The clinical value of minimal invasive autopsy in COVID-19 patients

PLoS One. 2020 Nov 11;15(11):e0242300. doi: 10.1371/journal.pone.0242300. eCollection 2020.


Background: Minimally invasive autopsy (MIA) is a validated and safe method to establish the cause of death (COD), mainly in low-resource settings. However, the additional clinical value of MIA in Coronavirus disease (COVID-19) patients in a high-resource setting is unknown. The objective was to assess if and how MIA changed clinical COD and contributing diagnoses in deceased COVID-19 patients.

Methods and findings: A prospective observational cohort from April to May 2020 in a 981-bed teaching hospital in the epicenter of the COVID-19 pandemic in Belgium was established. Patients who died with either PCR-confirmed or radiologically confirmed COVID-19 infection were consecutively included. MIA consisted of whole-body CT and CT-guided Tru-Cut® biopsies. Diagnostic modalities were clinical chart review, radiology, microbiology, and histopathology which were assessed by two independent experts per modality. MIA COD and contributing diagnoses were established during a multi-disciplinary meeting. Clinical COD (CCOD) and contributing diagnosis were abstracted from the discharge letter. The main outcomes were alterations in CCOD and contributing diagnoses after MIA, and the contribution of each diagnostic modality. We included 18 patients, of which 7 after intensive care unit hospitalization. MIA led to an alteration in 15/18 (83%) patients. The CCOD was altered in 5/18 (28%) patients. MIA found a new COD (1/5), a more specific COD (1/5), a less certain COD (1/5), or a contributing diagnosis to be the COD (2/5). Contributing diagnoses were altered in 14/18 (78%) patients: 9 new diagnoses, 5 diagnoses dismissed, 3 made more specific, and 2 made less certain. Overall, histopathology contributed in 14/15 (93%) patients with alterations, radiology and microbiology each in 6/15 (40%), and clinical review in 3/15 (20%). Histopathology was deemed the most important modality in 10 patients, radiology in two patients, and microbiology in one patient.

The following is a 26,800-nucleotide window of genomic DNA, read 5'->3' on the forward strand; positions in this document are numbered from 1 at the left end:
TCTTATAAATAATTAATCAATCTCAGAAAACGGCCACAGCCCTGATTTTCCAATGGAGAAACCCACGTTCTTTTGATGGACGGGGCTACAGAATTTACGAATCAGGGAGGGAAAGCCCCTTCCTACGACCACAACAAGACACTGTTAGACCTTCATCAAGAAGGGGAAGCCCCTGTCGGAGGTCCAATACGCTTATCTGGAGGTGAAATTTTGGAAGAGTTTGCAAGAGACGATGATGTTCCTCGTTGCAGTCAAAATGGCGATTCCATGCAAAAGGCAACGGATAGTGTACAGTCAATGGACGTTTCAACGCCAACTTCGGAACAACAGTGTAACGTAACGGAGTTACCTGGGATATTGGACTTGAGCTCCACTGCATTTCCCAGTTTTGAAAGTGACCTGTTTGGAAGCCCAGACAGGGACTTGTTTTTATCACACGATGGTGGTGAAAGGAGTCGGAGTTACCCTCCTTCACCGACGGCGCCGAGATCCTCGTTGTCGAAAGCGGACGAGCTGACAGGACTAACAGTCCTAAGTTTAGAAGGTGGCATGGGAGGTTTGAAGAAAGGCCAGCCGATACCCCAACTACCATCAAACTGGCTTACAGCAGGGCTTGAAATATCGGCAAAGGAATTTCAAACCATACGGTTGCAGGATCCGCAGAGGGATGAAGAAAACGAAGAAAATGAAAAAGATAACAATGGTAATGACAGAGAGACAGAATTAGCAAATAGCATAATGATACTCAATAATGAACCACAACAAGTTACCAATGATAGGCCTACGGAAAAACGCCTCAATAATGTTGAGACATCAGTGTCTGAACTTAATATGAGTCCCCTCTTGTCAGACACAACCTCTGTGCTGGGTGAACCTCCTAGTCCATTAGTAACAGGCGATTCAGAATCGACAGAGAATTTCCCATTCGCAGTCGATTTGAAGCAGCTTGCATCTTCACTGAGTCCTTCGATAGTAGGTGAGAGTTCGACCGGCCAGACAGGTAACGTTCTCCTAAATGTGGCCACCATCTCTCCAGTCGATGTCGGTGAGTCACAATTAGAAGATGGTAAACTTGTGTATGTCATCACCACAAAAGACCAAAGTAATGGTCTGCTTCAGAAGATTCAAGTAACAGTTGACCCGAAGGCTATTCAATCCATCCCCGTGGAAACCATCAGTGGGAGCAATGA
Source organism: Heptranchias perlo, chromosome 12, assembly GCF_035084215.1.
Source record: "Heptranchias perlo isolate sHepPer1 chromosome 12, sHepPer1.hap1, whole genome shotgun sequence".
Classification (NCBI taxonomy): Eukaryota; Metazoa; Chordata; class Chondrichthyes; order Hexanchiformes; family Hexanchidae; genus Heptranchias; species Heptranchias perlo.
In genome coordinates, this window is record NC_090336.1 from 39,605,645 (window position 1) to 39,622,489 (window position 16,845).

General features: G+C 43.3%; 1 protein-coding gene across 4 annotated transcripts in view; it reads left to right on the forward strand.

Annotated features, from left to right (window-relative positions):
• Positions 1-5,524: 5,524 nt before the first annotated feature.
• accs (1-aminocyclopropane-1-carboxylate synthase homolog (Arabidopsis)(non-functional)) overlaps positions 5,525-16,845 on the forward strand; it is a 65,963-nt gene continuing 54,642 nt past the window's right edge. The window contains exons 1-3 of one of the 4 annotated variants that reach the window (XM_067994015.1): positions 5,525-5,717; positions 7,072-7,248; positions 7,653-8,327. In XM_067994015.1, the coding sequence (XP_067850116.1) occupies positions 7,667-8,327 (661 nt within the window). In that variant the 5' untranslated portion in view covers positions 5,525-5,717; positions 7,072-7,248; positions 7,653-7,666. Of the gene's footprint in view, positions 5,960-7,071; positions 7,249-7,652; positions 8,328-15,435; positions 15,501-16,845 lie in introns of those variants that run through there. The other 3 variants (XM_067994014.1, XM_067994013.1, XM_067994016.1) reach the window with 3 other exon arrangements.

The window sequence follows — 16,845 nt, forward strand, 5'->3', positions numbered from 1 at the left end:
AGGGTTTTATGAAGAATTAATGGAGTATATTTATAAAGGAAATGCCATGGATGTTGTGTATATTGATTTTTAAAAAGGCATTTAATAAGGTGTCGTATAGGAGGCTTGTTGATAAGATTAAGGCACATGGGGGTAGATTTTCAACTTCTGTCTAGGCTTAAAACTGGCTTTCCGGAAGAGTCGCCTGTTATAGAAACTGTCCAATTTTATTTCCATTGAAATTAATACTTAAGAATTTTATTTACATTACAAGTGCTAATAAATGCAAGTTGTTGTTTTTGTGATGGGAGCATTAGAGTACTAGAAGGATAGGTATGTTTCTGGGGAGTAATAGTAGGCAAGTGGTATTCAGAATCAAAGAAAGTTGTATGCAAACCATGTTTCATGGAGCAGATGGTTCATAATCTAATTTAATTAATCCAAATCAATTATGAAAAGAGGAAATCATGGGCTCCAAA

Conclusion: MIA, especially histological examination, can add valuable new clinical information regarding the cause of death in COVID-19 patients, even in a high-resource setting with wide access to premortem diagnostic modalities. MIA may provide important clinical insights and should be applied in the current ongoing pandemic.

Trial registration: identifier: NCT04366882.

Publication types

  • Research Support, Non-U.S. Gov't

MeSH terms

  • Aged
  • Autopsy
  • Belgium
  • Betacoronavirus / genetics
  • Betacoronavirus / isolation & purification
  • COVID-19
  • Cause of Death
  • Coronavirus Infections / diagnosis
  • Coronavirus Infections / diagnostic imaging
  • Coronavirus Infections / pathology*
  • Coronavirus Infections / virology
  • Female
  • Humans
  • Male
  • Pandemics
  • Pneumonia, Viral / diagnosis
  • Pneumonia, Viral / diagnostic imaging
  • Pneumonia, Viral / pathology*
  • Pneumonia, Viral / virology
  • Prospective Studies
  • RNA, Viral / metabolism
  • SARS-CoV-2
  • Tomography, X-Ray Computed


  • RNA, Viral

Associated data


Grant support

This study/Janneke Cox has received funding from the Research Foundation Flanders (FWO) (G0G2620N). The funders had no role in study design, data collection and analysis, decision to publish, or preparation of the manuscript.